Either way, I was just curious...


I am still iterating to improve it, but I was doing it for fun and to scratch my own itch.

There is not much traction, the 1% internet rule is real in terms of the number of people that contribute verse those that consume content.


If you are doing hobby side projects that are solely for learning, then this article's advice is (mostly) not intended for you. If your goal is to explore new tech, try new approaches, go down rabbit holes, then by all means, go for it!

The author's use of "side project" is referring to "I'm building something outside of my day job that I hope will turn into a business." IF your goal is to make money, then the author's advice is spot on. Get to MVP. Get users. Listen to them. Iterate. All the advice we hear that applies to startups, applies here.


I actually find that unless I do some amount of project management (i.e. use Trello or Pivotal Tracker), I easily get myself sidetracked. I'll use other tools for longer running timelines, but splitting things out into small stories actually helps me stay focused without getting bogged down in considering the implications to every design decision I make.

For a lot of software, making the best decision today without worrying about tomorrow, while still following tried and true engineering practices (i.e. test driving, etc), leads to a project that continues to progress.


I write a SVG path string optimizer for fun on the side. So far I wrote a custom decimal floating point type because of the 0.1+0.2 problem which I threw out afterwards, a zero allocation filter for printing rounded f32 without leading zeroes (.1 instead of 0.1) and dropping of unneeded spaces (.1.1 is valid and equal to 0.1 0.1), which I now want to replace with a custom float formatting routine.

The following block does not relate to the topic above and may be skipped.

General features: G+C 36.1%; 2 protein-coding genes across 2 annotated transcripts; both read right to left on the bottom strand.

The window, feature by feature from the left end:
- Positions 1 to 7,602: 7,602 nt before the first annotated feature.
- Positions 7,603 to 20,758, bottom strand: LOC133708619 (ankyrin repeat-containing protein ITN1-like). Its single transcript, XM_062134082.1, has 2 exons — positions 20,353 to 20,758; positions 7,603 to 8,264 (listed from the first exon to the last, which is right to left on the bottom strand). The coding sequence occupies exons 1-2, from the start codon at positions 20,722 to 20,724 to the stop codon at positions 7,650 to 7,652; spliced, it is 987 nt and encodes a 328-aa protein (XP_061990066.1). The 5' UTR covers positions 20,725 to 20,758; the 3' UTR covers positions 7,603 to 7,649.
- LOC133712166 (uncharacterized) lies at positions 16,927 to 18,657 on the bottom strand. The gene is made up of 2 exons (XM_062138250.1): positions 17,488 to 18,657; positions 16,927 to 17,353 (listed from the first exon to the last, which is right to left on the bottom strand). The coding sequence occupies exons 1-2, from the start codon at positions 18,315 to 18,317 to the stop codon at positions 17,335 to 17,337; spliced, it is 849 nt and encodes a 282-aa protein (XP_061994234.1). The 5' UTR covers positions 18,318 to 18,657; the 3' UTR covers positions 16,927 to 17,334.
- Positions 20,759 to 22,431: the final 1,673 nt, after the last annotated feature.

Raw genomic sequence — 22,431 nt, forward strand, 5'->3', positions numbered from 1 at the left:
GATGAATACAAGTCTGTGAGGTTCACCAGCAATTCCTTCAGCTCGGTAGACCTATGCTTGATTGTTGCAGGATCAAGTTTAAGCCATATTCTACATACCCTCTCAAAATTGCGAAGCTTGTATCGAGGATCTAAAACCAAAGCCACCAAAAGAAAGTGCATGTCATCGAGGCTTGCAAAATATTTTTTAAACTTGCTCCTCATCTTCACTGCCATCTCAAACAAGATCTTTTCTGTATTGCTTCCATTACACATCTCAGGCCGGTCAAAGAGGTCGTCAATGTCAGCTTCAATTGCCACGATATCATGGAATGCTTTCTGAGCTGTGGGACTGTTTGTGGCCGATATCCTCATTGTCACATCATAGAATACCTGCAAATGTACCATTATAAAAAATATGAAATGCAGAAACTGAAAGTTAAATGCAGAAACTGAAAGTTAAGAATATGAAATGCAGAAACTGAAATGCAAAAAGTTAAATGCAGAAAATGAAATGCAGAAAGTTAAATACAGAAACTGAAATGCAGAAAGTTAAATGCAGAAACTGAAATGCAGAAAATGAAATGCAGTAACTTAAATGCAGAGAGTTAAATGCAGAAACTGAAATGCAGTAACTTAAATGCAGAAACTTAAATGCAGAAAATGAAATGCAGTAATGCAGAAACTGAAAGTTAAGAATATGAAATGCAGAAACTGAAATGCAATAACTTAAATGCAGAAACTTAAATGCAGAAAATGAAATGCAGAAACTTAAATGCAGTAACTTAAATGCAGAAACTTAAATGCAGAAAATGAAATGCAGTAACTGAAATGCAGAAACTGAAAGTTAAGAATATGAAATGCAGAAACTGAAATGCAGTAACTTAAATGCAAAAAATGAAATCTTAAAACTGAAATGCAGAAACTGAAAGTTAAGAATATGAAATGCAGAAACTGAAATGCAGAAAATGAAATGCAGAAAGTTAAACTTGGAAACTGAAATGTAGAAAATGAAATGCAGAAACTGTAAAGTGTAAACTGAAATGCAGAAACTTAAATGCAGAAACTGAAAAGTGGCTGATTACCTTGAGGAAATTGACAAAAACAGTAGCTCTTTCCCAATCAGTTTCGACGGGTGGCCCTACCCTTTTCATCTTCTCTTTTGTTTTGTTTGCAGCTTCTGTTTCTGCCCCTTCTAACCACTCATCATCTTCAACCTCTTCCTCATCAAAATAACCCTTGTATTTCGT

All I did I did for fun and maybe learning something. So I think over-engineering side projects is fine.


I can tell this article was written by a very wise man who wasted time on lots of projects or saw a lot of other people waste time on projects. He's described behaviors I have dabbled in many, many times.

In fact, I have a side project currently where I just needed to fabricate a tiny fixture for a physical device. I caught myself over-engineering the prototype, went to sleep, woke up, saw this article and came to my senses. Consider this article bookmarked!


We just did a talk on this exact thing at Laracon last month. And raised many of the same points. We however also talked a lot about the business side of things.

For those who are interested: Video: https://streamacon.com/video/laracon-us-2017/day-2-mathias-a... Slides: https://speakerdeck.com/minicodemonkey/launching-and-scaling...


> "Develop your project. Then, put it on the bare minimum architecture that it can run on (be that a 512MB instance from DigitalOcean or a medium instance on AWS). As you get more users, monitor, and modify the infrastructure appropriately to account for load and redundancy."